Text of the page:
One dead after oil tanker catches fire south of Hong Kong

An oil tanker caught fire off Hong Kong's Lamma Island on January 8, 2019.

Hong Kong (CNN)At least one person is dead and two missing after an oil tanker caught fire south of one of Hong Kong's main islands.

The fire broke out aboard a vessel transporting kerosene near Lamma Island around 11:30 a.m. local time, a police spokeswoman told CNN.
Crew on board jumped into the water as the fire engulfed the ship, 23 of the 26 or so believed to be on board had now been rescued by marine police boats, the spokeswoman said. One dead body was also pulled out of the water.
    The fire broke out mid-morning on Tuesday.
    A government spokesman said there were three fire boats deployed to tackle the blaze. As of Tuesday afternoon, the fire appeared to be largely extinguished, but the ship was listing severely.
    Significant damage, including a large hole framed by metal twisted outward from the deck, could be seen on one side of the ship, appearing to confirm reports of an explosion prior to the fire.
    Liquid could be seen pouring from the damaged area, but it was unclear whether this was fuel or simply water running off from the firefighting. There was no sign of significant oil build up on the water near the vessel.
    Hong Kong's Environmental Protection Department told CNN in an email that the city immediately deployed cleaning vessels to the site on standby, but that no oil spillage had been observed so far.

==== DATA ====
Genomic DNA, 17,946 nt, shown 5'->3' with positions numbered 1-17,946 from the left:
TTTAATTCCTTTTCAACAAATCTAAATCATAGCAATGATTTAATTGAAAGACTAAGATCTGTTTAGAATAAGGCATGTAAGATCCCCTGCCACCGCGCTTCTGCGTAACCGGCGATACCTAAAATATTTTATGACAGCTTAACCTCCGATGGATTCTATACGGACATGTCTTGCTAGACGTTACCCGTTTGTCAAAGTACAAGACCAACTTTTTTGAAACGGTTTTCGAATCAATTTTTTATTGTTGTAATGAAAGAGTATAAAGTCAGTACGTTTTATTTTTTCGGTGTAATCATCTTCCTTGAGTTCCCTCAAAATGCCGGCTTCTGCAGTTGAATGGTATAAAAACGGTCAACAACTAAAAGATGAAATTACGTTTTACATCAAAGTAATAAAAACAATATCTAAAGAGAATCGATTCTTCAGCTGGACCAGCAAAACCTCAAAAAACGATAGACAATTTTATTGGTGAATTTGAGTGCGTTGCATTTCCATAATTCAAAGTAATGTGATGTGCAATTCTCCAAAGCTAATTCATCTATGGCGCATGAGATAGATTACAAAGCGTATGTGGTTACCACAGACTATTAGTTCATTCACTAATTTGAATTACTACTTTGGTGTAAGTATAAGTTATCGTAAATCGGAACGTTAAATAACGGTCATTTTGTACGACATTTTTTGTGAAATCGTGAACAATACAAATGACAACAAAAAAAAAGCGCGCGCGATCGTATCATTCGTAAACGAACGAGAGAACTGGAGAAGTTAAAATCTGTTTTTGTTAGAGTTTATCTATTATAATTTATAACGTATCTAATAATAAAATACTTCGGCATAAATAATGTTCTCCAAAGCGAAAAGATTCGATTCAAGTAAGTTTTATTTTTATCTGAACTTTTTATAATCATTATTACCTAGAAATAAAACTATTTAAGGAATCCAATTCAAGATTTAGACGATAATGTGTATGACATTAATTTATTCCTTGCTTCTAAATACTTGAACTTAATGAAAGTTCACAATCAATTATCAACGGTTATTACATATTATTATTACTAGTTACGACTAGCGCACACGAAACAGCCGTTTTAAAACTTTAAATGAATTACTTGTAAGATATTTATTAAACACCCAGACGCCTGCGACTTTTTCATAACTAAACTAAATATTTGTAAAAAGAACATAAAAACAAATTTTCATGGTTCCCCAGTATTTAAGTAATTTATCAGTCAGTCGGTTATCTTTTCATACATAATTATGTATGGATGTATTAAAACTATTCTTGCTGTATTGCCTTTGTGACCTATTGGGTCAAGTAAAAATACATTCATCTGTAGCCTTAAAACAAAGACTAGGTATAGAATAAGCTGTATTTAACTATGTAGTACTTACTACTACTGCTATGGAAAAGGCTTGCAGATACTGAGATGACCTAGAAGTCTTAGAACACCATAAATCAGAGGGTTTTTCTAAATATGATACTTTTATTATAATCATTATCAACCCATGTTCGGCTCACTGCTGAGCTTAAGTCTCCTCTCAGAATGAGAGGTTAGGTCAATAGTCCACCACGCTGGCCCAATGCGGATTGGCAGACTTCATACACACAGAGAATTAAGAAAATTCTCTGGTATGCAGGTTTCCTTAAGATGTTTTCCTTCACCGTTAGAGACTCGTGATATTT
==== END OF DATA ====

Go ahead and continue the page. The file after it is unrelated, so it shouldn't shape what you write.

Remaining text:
Two crew members had been rushed to hospitals in central Hong Kong, the government spokesman said, one with a leg injury, the other with burns.
    The 11,000-ton, Vietnamese-flagged Aulac Fortune was en route to Hong Kong from the southern Chinese port of Dongguan, according to ship tracker Marine Traffic.
    Significant damage could be seen on the ship.

    'Big wallop'

    Residents of Lamma and nearby Lantau Island reported hearing a loud bang and hearing their windows and other furniture shake.
    "My windows shook really badly but (there) was no wind," Lamma resident Deb Lindsay said. "I thought there had been an earthquake!"
    Lindsay said there were three bangs, an initial "really big one" followed by two smaller apparent explosions minutes later.
    Tracy Lockwood, a Lamma resident, said she was teaching across the Lamma Channel in Aberdeen, on the southern part of Hong Kong island, and felt a "big wallop on the windows."
    "I thought it was just a weird big gust of wind but it must have been (the) explosion," she added.
    Parts of southern Lamma are a protected nesting site for green turtles, a highly endangered species. Hong Kong has also struggled in the past to deal with pollution and debris flowing onto Lamma's beaches from the sea, and many residents expressed concern the tanker fire would see the island's coast flooded with oil.
      According to the International Tanker Owners Pollution Federation Limited (ITOPF), non-persistent oils, such as kerosene, "will dissipate rapidly through evaporation." Despite this, the ITOPF notes that impacts from non-persistent oils may still include, at high concentrations, "acute toxicity to marine organisms."
      As well as the endangered green turtles, Hong Kong's waters also host a critically endangered colony of white dolphins, already under pressure from pollution and land reclamation activity.